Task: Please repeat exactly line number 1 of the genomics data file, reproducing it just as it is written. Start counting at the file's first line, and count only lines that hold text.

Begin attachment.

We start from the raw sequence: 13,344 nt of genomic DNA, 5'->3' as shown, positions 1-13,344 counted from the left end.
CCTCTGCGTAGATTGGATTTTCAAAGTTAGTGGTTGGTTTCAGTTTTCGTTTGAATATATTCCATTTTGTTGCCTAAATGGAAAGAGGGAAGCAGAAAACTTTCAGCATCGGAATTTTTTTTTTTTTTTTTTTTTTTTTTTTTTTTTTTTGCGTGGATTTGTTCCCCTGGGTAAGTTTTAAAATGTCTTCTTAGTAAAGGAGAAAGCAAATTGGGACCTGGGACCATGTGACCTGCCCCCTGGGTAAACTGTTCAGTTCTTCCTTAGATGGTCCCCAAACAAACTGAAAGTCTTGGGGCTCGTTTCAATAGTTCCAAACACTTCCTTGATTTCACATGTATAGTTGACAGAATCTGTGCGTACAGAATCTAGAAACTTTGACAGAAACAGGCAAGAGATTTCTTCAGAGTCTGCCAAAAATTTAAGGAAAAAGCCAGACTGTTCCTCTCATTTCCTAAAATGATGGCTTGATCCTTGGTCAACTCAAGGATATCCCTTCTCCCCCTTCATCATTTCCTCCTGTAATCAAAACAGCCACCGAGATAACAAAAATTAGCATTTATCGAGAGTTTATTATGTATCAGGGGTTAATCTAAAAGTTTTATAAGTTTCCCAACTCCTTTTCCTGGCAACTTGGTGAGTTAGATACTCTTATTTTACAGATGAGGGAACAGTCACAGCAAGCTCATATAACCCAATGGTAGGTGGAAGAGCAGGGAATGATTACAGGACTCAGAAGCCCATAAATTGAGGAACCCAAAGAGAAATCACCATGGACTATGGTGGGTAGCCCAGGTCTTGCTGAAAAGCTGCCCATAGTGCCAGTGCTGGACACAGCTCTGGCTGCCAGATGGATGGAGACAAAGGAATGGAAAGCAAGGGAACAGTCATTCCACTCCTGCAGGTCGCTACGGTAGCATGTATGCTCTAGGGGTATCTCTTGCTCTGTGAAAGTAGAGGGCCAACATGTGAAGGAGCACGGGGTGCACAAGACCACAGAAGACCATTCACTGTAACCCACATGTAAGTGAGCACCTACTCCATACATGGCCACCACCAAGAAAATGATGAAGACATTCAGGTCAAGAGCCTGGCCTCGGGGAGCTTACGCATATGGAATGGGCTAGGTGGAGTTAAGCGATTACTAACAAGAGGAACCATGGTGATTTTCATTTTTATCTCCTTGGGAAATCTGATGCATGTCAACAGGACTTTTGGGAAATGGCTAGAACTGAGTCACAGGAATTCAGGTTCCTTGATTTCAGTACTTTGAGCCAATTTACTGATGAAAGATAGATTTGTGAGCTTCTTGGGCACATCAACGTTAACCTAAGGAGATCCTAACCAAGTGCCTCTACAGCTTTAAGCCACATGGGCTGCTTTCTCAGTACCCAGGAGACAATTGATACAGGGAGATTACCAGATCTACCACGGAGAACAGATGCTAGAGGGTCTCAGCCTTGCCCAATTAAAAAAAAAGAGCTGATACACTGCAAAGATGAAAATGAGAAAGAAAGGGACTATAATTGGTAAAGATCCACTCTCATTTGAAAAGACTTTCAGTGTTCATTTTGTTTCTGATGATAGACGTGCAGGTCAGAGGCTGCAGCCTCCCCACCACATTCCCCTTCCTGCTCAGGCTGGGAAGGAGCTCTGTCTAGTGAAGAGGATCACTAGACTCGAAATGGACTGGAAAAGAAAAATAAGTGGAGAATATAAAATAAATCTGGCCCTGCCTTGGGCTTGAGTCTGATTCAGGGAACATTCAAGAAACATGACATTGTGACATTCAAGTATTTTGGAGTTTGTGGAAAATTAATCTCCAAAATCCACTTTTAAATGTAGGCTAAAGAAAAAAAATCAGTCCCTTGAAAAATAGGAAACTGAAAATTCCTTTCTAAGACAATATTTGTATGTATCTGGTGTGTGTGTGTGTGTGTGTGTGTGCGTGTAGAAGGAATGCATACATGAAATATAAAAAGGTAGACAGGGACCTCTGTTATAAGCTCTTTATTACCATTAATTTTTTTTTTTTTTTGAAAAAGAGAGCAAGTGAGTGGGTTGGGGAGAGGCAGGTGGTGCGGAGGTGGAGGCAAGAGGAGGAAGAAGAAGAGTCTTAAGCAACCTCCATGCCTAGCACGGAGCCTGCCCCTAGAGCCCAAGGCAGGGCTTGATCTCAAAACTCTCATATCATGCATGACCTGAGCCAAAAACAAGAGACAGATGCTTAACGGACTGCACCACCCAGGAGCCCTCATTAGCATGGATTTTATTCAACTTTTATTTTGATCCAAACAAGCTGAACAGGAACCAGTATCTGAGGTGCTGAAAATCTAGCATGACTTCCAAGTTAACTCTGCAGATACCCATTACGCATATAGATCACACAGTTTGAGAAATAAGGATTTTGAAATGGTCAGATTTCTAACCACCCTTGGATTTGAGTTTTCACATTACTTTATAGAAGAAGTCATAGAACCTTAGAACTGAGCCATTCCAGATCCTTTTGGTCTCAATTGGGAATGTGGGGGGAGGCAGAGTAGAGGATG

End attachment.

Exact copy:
We start from the raw sequence: 13,344 nt of genomic DNA, 5'->3' as shown, positions 1-13,344 counted from the left end.